@@FETCH_STATUS -9

I was working on a performance issue with my application team. They updated me that everything seems to be working fine when SQL services is recycled. It remains fine for 3 or 4 days and then they notice slowness. Once they see this behavior, SQL service will be restarted to solve the issue.

I looked at the perfmon when the issue occurred next time. Disk and CPU counters were normal. But counters related to memory were not that great. After the SQL server restart, the Page Life Expectancy(PLE) was decreasing throughout and reaching below 50 with higher values for Free list stalls/sec and Lazy writes/sec. This proved that something is leaking the memory within SQL server.

I checked the SQL server memory usage further using the below query,

select top 100 (select top 100 cast((cntr_value/1024.0) as decimal(28,2))
from sys.dm_os_performance_counters
where object_name like ‘%Memory Manager%’ and counter_name like ‘Total Server Memory (KB)%’) as ‘Total Server Memory (MB)’, (select top 100 sum(cast(size_in_bytes as decimal(18,2)))/1024/1024 FROM sys.dm_exec_cached_plans)  AS [Plan Cache(MB)], (select top 100 cast((cntr_value/1024.0) as decimal(28,2))
from sys.dm_os_performance_counters where object_name like ‘%Memory Manager%’ and counter_name like ‘Connection Memory (KB)%’) as ‘Connection Memory (MB)’, (select top 100 cast((cntr_value/1024.0) as decimal(28,2)) from sys.dm_os_performance_counters where object_name like ‘%Memory Manager%’ and counter_name like ‘Lock Memory (KB)%’) as ‘Lock Memory (MB)’, (select top 100 cast((cntr_value/1024.0) as decimal(28,2)) from sys.dm_os_performance_counters
where object_name like ‘%Memory Manager%’ and counter_name like ‘SQL Cache Memory (KB)%’) as ‘SQL Cache Memory (MB)’, (select top 100 cast((cntr_value/1024.0) as decimal(28,2)) from sys.dm_os_performance_counters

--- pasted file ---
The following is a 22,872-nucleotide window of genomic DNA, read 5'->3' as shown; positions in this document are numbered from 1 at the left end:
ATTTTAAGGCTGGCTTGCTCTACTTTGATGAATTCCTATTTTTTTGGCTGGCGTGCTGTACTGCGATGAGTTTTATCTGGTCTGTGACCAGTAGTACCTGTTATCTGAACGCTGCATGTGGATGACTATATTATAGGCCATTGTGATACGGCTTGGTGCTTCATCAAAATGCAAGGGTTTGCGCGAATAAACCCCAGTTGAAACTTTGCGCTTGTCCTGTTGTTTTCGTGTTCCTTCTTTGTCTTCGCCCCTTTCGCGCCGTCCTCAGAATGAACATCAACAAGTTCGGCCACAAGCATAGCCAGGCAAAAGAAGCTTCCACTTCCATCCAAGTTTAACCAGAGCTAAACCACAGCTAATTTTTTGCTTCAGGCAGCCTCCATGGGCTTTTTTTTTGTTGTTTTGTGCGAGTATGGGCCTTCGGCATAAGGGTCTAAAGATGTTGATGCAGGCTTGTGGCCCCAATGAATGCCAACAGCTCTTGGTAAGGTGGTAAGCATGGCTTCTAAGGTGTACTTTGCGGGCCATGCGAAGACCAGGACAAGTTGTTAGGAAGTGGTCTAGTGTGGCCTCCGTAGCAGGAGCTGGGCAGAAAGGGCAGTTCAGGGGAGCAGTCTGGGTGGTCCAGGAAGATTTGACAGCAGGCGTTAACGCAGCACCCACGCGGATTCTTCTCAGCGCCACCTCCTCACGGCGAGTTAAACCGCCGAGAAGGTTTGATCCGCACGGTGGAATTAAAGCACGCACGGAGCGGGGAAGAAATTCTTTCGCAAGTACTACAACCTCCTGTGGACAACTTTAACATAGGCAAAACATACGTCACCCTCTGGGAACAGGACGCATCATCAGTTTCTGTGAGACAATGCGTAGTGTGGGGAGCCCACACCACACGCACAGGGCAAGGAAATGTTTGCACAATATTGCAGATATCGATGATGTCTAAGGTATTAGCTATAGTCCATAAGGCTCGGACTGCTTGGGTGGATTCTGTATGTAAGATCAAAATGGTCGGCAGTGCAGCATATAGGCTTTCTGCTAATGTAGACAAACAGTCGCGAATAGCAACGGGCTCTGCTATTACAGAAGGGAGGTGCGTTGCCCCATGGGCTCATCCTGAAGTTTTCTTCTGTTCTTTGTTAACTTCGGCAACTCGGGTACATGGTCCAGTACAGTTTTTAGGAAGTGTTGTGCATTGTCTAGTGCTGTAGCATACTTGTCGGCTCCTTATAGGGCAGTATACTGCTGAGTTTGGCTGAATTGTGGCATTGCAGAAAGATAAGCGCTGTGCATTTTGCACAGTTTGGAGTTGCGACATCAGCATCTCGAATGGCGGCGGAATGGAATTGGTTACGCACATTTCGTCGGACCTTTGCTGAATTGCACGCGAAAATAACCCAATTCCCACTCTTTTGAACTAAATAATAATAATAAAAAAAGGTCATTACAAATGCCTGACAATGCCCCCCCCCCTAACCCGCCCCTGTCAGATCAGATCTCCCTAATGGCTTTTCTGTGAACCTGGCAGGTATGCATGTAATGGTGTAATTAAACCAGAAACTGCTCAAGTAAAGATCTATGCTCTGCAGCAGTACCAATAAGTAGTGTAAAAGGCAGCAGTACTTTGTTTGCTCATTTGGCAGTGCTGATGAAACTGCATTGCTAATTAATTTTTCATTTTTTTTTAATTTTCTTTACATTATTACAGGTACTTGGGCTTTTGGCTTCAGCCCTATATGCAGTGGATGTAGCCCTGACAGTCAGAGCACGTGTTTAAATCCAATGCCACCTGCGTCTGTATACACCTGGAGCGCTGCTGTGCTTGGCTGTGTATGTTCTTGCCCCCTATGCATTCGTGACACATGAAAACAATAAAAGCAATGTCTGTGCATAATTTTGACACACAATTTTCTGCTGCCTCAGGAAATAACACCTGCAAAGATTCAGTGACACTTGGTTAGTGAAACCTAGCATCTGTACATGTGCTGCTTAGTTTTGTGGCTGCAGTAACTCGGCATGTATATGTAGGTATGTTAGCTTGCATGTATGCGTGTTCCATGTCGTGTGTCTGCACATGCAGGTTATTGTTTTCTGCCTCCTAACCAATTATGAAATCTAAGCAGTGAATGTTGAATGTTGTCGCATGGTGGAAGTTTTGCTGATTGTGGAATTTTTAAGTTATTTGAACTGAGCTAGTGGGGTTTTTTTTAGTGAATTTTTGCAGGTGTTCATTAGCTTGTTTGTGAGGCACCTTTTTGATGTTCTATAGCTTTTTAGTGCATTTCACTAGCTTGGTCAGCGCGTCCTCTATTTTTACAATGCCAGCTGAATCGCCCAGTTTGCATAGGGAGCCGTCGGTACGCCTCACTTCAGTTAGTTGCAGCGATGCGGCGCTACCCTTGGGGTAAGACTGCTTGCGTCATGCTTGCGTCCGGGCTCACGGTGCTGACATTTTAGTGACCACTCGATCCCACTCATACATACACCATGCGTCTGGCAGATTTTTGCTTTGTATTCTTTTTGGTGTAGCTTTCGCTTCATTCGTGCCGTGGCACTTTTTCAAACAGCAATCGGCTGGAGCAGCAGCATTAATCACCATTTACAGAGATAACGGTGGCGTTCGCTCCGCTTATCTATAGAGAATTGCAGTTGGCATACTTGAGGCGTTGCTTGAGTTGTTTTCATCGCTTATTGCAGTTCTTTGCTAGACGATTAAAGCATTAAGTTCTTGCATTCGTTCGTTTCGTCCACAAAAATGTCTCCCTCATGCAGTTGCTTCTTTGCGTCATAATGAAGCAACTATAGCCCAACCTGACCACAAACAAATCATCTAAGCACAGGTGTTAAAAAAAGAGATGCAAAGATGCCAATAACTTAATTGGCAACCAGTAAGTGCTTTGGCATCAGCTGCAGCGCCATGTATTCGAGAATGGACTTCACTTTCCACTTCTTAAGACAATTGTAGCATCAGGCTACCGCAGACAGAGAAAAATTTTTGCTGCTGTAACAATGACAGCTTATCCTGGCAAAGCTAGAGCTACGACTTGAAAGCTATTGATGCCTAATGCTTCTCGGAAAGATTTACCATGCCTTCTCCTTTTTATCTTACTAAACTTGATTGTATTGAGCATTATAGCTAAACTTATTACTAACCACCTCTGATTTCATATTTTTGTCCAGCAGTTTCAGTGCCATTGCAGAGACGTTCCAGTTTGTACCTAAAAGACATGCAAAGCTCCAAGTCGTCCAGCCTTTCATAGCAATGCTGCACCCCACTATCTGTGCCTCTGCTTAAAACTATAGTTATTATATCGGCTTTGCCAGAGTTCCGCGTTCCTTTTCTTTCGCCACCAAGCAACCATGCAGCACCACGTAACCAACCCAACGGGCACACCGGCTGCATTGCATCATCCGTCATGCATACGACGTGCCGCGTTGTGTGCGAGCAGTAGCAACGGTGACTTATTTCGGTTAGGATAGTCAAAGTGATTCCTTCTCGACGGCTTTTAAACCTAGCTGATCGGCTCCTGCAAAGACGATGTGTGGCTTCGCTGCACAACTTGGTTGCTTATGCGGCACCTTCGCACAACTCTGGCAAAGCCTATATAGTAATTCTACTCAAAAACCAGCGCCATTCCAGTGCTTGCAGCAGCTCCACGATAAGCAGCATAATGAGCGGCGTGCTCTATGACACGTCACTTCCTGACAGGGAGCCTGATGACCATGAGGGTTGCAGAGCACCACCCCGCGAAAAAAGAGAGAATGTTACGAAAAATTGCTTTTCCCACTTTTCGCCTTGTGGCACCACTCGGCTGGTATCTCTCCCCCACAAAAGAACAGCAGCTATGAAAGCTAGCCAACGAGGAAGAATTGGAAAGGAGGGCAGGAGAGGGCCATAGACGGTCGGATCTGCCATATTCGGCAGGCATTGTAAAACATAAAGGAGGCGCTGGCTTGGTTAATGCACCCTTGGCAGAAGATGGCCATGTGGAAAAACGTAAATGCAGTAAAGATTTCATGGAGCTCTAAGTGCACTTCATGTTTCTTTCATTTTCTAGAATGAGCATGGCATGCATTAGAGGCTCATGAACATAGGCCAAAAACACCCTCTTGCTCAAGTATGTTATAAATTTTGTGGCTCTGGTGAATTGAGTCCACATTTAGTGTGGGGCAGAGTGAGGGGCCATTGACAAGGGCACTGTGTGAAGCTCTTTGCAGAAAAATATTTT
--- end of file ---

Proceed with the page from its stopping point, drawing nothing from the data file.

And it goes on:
where object_name like ‘%Memory Manager%’ and counter_name like ‘Optimizer Memory (KB)%’) as ‘Optimizer Memory (MB)’, (select top 100 cast((cntr_value/1024.0) as decimal(28,2)) from sys.dm_os_performance_counters
where object_name like ‘%Cursor Manager b%’ and counter_name like ‘Cursor memory usage%’ and instance_name = ‘_Total’) as ‘Cursor memory usage (MB)’
go

From the output, I was able to see that the memory used by cursor was close to 50GB. Max server memory for this instance was set to 65GB. It was pretty clear that the cursor is leaking the memory. I checked how many cursors are active and how much memory does it occupy using the below query,

select count(*) as total_open_cursors,
convert (numeric(5,2), (select cntr_value/1024.0 from sys.dm_os_performance_counters WHERE counter_name = ‘Cursor memory usage’ and instance_name = ‘_Total’)) as MemUsed_by_Cursors_MB
from sys.dm_exec_cursors (0) c
where is_open=1

It showed that close to 63548 cursors were active with 50GB memory used and growing steadily. I wanted to check what these cursors were doing and hence checked the FETCH_STATUS of these cursors that are active in this instance.

select [fetch_status],count(*) from  sys.dm_exec_cursors (0)
group by [fetch_status]

There were close to 63546 cursors with FETCH_STATUS -9 and 2 with FETCH_STATUS 0. As per https://msdn.microsoft.com/en-us/library/ms187308.aspx, below are the return values for FETCH_STATUS.

Return value Description
0 The FETCH statement was successful.
-1 The FETCH statement failed or the row was beyond the result set.
-2 The row fetched is missing.
-9 The cursor is not performing a fetch operation.

FETCH_STATUS -9 refers that the cursor is active, but not doing any fetch operation. I checked the text for these cursors using the below query,

select t.text,[fetch_status],dormant_duration,session_id,cursor_id,name,properties,creation_time,is_open from  sys.dm_exec_cursors (0) a CROSS APPLY sys.dm_exec_sql_text(a.sql_handle) AS t